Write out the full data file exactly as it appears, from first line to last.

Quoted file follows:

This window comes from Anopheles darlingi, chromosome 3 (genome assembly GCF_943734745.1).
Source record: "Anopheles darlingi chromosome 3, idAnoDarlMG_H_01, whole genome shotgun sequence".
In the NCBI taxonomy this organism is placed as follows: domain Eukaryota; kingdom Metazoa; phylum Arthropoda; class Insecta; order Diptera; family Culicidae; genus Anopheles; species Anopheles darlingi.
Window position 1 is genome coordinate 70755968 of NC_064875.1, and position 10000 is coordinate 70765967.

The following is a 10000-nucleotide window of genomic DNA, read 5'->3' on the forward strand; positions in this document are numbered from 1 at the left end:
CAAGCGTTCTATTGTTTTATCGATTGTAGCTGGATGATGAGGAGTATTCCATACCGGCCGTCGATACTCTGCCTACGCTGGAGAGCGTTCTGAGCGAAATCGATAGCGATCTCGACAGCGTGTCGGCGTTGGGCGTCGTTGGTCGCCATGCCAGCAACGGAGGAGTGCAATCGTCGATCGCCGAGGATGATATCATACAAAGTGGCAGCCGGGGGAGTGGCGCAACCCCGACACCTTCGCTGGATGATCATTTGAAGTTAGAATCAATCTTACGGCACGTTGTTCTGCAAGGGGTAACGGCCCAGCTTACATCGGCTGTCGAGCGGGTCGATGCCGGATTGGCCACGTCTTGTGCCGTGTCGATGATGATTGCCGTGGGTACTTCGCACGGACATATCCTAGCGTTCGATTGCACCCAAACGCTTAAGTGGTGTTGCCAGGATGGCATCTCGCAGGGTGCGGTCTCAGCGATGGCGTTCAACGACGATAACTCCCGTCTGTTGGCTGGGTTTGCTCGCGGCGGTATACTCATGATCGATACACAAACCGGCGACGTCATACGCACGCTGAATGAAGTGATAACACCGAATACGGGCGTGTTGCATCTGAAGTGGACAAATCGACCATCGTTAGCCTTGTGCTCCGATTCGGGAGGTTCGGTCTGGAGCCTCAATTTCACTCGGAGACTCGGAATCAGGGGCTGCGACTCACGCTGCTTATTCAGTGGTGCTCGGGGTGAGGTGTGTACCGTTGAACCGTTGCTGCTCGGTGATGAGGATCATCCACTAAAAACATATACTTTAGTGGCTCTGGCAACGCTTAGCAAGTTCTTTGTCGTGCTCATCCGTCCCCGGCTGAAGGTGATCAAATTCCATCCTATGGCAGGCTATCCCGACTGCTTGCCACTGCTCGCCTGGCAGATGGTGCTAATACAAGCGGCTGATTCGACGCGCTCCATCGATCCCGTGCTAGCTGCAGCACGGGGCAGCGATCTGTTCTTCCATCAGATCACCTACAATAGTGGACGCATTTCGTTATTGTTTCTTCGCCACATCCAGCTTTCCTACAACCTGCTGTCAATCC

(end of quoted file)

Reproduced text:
This window comes from Anopheles darlingi, chromosome 3 (genome assembly GCF_943734745.1).
Source record: "Anopheles darlingi chromosome 3, idAnoDarlMG_H_01, whole genome shotgun sequence".
In the NCBI taxonomy this organism is placed as follows: domain Eukaryota; kingdom Metazoa; phylum Arthropoda; class Insecta; order Diptera; family Culicidae; genus Anopheles; species Anopheles darlingi.
Window position 1 is genome coordinate 70755968 of NC_064875.1, and position 10000 is coordinate 70765967.

The following is a 10000-nucleotide window of genomic DNA, read 5'->3' on the forward strand; positions in this document are numbered from 1 at the left end:
CAAGCGTTCTATTGTTTTATCGATTGTAGCTGGATGATGAGGAGTATTCCATACCGGCCGTCGATACTCTGCCTACGCTGGAGAGCGTTCTGAGCGAAATCGATAGCGATCTCGACAGCGTGTCGGCGTTGGGCGTCGTTGGTCGCCATGCCAGCAACGGAGGAGTGCAATCGTCGATCGCCGAGGATGATATCATACAAAGTGGCAGCCGGGGGAGTGGCGCAACCCCGACACCTTCGCTGGATGATCATTTGAAGTTAGAATCAATCTTACGGCACGTTGTTCTGCAAGGGGTAACGGCCCAGCTTACATCGGCTGTCGAGCGGGTCGATGCCGGATTGGCCACGTCTTGTGCCGTGTCGATGATGATTGCCGTGGGTACTTCGCACGGACATATCCTAGCGTTCGATTGCACCCAAACGCTTAAGTGGTGTTGCCAGGATGGCATCTCGCAGGGTGCGGTCTCAGCGATGGCGTTCAACGACGATAACTCCCGTCTGTTGGCTGGGTTTGCTCGCGGCGGTATACTCATGATCGATACACAAACCGGCGACGTCATACGCACGCTGAATGAAGTGATAACACCGAATACGGGCGTGTTGCATCTGAAGTGGACAAATCGACCATCGTTAGCCTTGTGCTCCGATTCGGGAGGTTCGGTCTGGAGCCTCAATTTCACTCGGAGACTCGGAATCAGGGGCTGCGACTCACGCTGCTTATTCAGTGGTGCTCGGGGTGAGGTGTGTACCGTTGAACCGTTGCTGCTCGGTGATGAGGATCATCCACTAAAAACATATACTTTAGTGGCTCTGGCAACGCTTAGCAAGTTCTTTGTCGTGCTCATCCGTCCCCGGCTGAAGGTGATCAAATTCCATCCTATGGCAGGCTATCCCGACTGCTTGCCACTGCTCGCCTGGCAGATGGTGCTAATACAAGCGGCTGATTCGACGCGCTCCATCGATCCCGTGCTAGCTGCAGCACGGGGCAGCGATCTGTTCTTCCATCAGATCACCTACAATAGTGGACGCATTTCGTTATTGTTTCTTCGCCACATCCAGCTTTCCTACAACCTGCTGTCAATCC